A further description of the perfluorosulfonic acid resin is given in DuPont "Innovation", Volume 4, No. 3, Spring, 1973.
The conversion of one surface of perfluorosulfonic acid resin films and supported film to sulfonamide/salt forms is disclosed in U.S. Pat. Nos. 3,784,399; 3,770,567 and 3,849,243, by treatment of the basic perfluorosulfonic acid resin film with ammonia gas and subsequent hydrolyzing of the other side of the film to the sodium or acid form. These modified films improved permselectivity over the free acid or Na salt form.
The reaction, i.e., hydration, dehydration or polymerization may be carried out by contacting the reactant(s) with one or both surfaces of the resin membrane. The benefit of employing the water permeable membrane in the hydration reaction of isobutene to produce t-butanol is that the hydrocarbon feed is retained on one side of the membrane and the water reactant on the other side of the membrane. Since the membrane is semi-permeable to the extent that water molecules are easily transported therethrough the reaction proceeds as if there were an actual mixture of isobutene and water. The effect is substantially the same as prior art where isobutene and an excess of water are physically mixed. The water which transported through the membrane is substantially all reacted, hence, the downstream separation of the alcoholwater mixture is eliminated. The perfluorosulfonic acid resin membrane serves in this instance as both catalyst and separation medium.
Similarly, t-butanol may be dehydrated by contacting the t-butanol with one side of the membrane while passing dry fluid, e.g., gas or liquid other than water on the other side of the membrane thereby removing the water of dehydration through the membrane. The recovered product shows a high selectivity to the isobutenes.
Since both liquid and gas phase operations are contemplated, the volume of material contacting the membrane or passing into the reactor can vary over a wide range, however, LHSV of 0.1 to 3.0 is considered an appropriate range for the isobutene (or t-butanol in the case of dehydration). Water and drying gases used in conjunction therewith as described herein are adjusted accordingly.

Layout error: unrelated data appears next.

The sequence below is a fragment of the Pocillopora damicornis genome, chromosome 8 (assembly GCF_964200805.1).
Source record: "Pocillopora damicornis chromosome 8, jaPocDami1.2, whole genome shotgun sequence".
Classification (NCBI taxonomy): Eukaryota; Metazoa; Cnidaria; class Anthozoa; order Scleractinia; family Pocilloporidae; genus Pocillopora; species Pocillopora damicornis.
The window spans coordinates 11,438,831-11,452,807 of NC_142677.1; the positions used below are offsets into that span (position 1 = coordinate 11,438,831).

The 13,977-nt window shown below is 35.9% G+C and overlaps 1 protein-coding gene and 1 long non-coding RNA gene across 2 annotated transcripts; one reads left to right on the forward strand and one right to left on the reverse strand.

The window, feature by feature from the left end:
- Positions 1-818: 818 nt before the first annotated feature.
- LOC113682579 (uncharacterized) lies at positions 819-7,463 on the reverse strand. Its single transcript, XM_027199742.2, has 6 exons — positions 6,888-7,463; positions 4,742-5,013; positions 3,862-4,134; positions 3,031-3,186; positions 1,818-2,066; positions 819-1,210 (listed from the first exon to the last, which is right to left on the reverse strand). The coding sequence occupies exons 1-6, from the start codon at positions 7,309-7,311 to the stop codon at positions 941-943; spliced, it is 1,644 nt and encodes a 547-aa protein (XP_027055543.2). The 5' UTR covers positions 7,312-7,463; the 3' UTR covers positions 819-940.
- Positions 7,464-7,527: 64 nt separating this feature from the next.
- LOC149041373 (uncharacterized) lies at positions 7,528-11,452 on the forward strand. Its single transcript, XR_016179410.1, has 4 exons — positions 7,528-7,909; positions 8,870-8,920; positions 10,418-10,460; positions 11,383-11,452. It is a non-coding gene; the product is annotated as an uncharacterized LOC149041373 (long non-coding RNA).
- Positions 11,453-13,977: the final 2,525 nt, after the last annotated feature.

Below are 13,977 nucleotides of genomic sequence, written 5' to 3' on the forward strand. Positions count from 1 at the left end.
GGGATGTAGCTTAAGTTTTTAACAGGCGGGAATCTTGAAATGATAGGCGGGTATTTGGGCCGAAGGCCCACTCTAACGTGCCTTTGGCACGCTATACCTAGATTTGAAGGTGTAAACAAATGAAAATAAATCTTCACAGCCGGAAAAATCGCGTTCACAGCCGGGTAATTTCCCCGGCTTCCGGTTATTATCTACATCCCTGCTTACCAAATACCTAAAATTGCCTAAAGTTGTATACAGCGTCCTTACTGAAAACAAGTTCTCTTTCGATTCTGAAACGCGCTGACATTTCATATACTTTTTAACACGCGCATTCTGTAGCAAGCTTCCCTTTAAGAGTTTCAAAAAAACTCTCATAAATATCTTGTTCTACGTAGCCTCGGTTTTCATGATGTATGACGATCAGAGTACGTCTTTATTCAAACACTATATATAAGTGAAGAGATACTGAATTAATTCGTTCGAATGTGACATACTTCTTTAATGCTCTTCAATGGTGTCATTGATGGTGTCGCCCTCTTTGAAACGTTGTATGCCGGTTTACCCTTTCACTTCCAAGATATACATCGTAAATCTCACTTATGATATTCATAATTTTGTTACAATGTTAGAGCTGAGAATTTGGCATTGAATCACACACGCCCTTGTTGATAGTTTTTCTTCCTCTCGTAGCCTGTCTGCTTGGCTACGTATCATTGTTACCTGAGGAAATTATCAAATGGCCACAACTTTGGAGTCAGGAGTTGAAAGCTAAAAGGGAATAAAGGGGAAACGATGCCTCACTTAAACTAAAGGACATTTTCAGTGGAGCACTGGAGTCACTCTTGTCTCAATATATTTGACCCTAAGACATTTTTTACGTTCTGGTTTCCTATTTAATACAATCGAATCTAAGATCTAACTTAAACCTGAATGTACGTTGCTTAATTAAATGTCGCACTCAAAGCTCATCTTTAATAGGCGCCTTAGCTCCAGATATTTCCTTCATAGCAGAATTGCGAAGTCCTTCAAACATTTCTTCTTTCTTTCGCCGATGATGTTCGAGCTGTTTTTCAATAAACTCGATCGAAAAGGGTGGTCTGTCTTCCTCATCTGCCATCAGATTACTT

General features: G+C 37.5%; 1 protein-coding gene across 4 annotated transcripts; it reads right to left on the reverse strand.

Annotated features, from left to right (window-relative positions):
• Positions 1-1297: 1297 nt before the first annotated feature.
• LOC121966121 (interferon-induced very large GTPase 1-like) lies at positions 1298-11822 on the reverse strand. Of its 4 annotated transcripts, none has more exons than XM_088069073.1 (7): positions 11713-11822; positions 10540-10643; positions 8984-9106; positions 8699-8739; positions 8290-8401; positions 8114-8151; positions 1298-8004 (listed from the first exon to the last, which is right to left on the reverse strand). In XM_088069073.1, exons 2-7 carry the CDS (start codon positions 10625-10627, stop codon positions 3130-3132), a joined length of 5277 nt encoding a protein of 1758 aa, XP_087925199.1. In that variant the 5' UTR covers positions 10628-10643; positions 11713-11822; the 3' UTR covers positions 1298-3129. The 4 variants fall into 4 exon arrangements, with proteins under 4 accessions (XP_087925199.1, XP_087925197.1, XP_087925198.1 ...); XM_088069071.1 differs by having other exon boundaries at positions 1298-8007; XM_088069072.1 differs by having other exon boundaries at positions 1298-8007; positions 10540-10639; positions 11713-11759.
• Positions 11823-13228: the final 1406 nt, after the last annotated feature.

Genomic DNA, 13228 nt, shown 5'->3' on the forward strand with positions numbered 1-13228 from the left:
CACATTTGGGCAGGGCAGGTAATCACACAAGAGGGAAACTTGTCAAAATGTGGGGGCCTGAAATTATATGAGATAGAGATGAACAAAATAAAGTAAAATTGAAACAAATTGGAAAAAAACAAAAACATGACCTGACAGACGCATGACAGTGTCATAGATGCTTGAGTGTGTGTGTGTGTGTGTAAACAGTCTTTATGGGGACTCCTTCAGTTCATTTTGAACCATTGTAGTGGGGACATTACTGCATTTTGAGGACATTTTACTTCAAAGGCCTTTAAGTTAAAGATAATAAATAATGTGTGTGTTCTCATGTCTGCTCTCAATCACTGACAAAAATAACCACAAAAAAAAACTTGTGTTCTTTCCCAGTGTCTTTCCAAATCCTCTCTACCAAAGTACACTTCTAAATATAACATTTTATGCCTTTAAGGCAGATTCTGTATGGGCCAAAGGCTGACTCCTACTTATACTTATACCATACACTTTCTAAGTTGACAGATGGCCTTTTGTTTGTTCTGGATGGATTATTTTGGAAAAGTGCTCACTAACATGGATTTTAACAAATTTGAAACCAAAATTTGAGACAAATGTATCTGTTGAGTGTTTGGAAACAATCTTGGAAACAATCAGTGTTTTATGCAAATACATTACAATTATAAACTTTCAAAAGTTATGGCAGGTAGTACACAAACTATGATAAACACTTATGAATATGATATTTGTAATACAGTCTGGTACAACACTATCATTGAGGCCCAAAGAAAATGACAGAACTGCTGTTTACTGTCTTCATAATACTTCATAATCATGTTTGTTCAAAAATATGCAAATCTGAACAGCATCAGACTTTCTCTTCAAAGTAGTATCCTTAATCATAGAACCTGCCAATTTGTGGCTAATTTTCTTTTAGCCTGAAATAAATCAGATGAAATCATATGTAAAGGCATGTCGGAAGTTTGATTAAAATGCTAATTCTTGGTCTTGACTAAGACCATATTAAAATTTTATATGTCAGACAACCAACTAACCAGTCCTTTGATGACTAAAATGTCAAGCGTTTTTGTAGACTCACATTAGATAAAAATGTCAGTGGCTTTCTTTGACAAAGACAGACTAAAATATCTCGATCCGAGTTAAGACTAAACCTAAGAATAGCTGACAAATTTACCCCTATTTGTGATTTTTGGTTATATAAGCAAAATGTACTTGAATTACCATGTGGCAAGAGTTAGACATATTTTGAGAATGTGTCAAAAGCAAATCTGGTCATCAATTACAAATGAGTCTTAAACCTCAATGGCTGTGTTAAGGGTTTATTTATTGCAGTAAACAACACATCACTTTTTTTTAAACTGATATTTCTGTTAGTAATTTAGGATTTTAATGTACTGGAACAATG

The principle problem one may encounter in carrying out the process, i.e., hydration, polymerization or dehydration of the present invention is in reactor design to afford reactant contract to the membrane. Poor contact will hold conversion down. Reactor design is not a part of the present invention, although several arrangements have been tried. For example, a single membrane has provided a divider in a reactor where isobutene was fed to one side and water to the other and product t-butanol removed from the isobutene side. In another configuration discs of the membrane were extended alternating from the center thermal well and side wall of a tubular reactor. Other configurations are a tube formed from the membrane, located in a concentric tube or a plurality of tubes of membrane enclosed in a chamber. The following examples will illustrate the invention as described.
A reactor was constructed by sealing a 63.6 cm2 piece of 10 mil thick Nafion Membrane 1201 between two pyrex reaction kettle tops. The volume of the reactor, on either side of the membrane, was considerably larger than optimum and was such that a large amount of reactant isobutene gas could flow into and out of the reactor without coming into contact with the catalytic membrane surface; the use of Apiezon W sealing wax limited the reactor to temperatures below ˜ 80° C. The reactor assembly was thermostated in a water bath. The investigated temperature range of 20° - 64° C. yielded energy of activation data for tert-butanol production; EACT = 19 + 1 kcal/mole. Volume tert-butanol production was investigated in the temperature range of 68° -81° C. Gas phase product analysis indicated only ˜ 2.5 percent conversion of the isobutene feed with a 96 percent selectivity to tert-butanol; isobutene dimer and trimer in a 1 to 2 weight ratio were the ther products obtained. Increasing the water vapor feed rate to the one side of the reactor increased the selectivity to tert-butanol on the opposite side of the reactor. Analysis of the 0° C trapped liquid product of the reaction showed 75.5 percent tert-butanol, 0.4 percent isobutene dimer and 24.2 percent isobutene trimer.